Date & Time: Jul 4, 2011 at 1610 LT
Flight Phase:
Takeoff (climb)
Pukatawagan - The Pas
Crew on board:
Crew fatalities:
Pax on board:
Pax fatalities:
Other fatalities:
Total fatalities:
Captain / Total flying hours:
Captain / Total hours on type:
The Beaver Air Services Limited Partnership Cessna 208B (registration C-FMCB serial number 208B1114), operated by its general partner Missinippi Management Ltd (Missinippi Airways), was departing Pukatawagan, Manitoba, for The Pas/Grace Lake Airport, Manitoba. At approximately 1610 Central Daylight Time, the pilot began the takeoff roll from Runway 33. The aircraft did not become fully airborne, and the pilot rejected the takeoff. The pilot applied reverse propeller thrust and braking, but the aircraft departed the end of the runway and continued down an embankment into a ravine. A post-crash fire ensued. One of the passengers was fatally injured; the pilot and the 7 other passengers egressed from the aircraft with minor injuries. The aircraft was destroyed. The emergency locator transmitter did not activate.
Findings as to Causes and Contributing Factors:
Runway conditions, the pilot's takeoff technique, and possible shifting wind conditions combined to reduce the rate of the aircraft's acceleration during the takeoff roll and prevented it from attaining takeoff airspeed. The pilot rejected the takeoff past the point from which a successful rejected takeoff could be completed within the available stopping distance. The steep drop-off and sharp slope reversal at the end of Runway 33 contributed to the occupant injuries and fuel system damage that in turn caused the fire. This complicated passenger evacuation and prevented the rescue of the injured passenger. The deceased passenger was not wearing the available shoulder harness. This contributed to the serious injuries received as a result of the impact when the aircraft reached the bottom of the ravine and ultimately to his death in the post-impact fire.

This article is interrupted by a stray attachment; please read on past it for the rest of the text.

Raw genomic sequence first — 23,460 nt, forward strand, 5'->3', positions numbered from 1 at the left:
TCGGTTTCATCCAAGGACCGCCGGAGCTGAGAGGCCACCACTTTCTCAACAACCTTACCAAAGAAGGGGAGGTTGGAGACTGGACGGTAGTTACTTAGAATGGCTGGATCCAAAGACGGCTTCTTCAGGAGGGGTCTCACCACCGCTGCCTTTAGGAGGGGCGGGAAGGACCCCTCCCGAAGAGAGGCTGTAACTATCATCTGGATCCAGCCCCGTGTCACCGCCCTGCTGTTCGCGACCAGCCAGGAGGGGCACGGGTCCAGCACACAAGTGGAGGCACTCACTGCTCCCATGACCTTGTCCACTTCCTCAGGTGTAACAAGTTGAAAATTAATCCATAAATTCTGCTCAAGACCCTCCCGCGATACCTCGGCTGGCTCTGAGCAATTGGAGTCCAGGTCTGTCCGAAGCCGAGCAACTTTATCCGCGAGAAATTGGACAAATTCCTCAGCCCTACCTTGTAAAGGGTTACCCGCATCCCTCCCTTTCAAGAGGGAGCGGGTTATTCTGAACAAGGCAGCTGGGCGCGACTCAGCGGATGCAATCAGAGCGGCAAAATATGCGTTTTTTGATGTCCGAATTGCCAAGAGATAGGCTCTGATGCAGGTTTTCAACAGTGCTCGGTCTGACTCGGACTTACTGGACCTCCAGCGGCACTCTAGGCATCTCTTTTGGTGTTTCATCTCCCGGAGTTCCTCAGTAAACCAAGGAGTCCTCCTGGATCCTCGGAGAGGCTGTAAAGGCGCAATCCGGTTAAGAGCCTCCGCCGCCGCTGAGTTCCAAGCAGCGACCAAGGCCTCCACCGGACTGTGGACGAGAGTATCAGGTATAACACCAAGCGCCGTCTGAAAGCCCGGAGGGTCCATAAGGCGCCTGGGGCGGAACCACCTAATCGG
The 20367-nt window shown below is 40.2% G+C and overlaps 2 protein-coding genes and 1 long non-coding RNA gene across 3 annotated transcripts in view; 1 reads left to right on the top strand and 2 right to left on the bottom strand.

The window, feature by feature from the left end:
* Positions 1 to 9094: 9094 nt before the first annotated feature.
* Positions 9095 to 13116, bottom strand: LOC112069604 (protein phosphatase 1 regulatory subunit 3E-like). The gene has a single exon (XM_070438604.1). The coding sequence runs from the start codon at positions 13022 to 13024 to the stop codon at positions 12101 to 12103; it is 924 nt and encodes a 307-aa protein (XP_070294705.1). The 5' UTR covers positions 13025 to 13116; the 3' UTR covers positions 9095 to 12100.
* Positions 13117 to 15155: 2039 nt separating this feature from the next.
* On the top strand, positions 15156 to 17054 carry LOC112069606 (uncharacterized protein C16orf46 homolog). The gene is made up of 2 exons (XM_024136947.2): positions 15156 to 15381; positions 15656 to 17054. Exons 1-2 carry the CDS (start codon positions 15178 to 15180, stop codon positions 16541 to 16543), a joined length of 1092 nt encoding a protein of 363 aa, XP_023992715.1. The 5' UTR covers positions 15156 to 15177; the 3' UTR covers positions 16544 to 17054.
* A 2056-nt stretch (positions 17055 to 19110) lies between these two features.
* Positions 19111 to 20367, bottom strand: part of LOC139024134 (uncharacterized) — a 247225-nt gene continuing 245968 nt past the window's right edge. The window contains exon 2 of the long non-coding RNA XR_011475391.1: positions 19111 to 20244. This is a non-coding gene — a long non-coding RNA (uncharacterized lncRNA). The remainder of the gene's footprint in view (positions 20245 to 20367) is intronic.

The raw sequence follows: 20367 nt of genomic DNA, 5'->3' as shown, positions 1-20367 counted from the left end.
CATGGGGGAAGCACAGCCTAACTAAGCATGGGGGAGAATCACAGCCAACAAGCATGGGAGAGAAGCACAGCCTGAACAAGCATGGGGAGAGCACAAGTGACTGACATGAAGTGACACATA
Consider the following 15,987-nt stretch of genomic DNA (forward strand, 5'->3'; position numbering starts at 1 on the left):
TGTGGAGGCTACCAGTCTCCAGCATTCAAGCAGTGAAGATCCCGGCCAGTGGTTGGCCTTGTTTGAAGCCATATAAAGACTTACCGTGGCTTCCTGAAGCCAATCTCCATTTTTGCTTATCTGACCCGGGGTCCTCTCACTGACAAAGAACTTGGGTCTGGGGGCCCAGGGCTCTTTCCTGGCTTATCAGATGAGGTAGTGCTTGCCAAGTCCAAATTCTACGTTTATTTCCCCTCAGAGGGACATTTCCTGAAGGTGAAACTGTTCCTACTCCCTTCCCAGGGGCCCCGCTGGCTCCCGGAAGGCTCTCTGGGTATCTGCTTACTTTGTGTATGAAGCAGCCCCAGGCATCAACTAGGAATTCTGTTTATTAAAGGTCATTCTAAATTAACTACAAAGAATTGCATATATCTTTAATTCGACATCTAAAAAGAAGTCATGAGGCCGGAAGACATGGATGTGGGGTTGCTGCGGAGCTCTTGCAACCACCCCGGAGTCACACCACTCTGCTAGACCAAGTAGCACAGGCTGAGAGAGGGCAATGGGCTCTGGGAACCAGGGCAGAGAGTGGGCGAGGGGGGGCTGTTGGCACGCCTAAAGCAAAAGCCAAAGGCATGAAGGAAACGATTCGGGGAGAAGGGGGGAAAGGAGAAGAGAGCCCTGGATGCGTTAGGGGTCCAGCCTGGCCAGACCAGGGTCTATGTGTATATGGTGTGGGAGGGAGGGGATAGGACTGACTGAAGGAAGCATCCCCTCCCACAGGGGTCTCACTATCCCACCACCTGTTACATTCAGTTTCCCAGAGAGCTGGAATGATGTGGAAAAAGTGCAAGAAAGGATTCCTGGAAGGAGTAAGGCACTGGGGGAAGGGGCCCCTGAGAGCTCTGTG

Findings as to Risk:
If pilots are not aware of the increased aerodynamic drag during takeoff while using soft-field takeoff techniques they may experience an unexpected reduction in takeoff performance. Incomplete passenger briefings or inattentive passengers increase the risk that they will be unable to carry out critical egress procedures during an aircraft evacuation. When data recordings are not available to an investigation, this may preclude the identification and communication of safety deficiencies to advance transportation safety. Although the runway at Pukatawagan and many other aerodromes are compliant with Aerodrome Standards and Recommended Practices (TP 312E), the topography of the terrain beyond the runway ends may increase the likelihood of damage to aircraft and injuries to crew and passengers in the event of an aircraft overrunning or landing short. TC's responses to TSB recommendations for action to reduce the risk of post-impact fires have been rated as Unsatisfactory. As a result, there is a continuing risk of post-impact fires in impact-survivable accidents involving these aircraft. The lack of accelerate stop distance information for aircraft impedes the crew's ability to plan the takeoff-reject point accurately.
Other finding:
Several anomalies were found in the engine's power control hardware. There was no indication that these anomalies contributed to the occurrence.
Final Report:
C-FMCB.pdf253.01 KB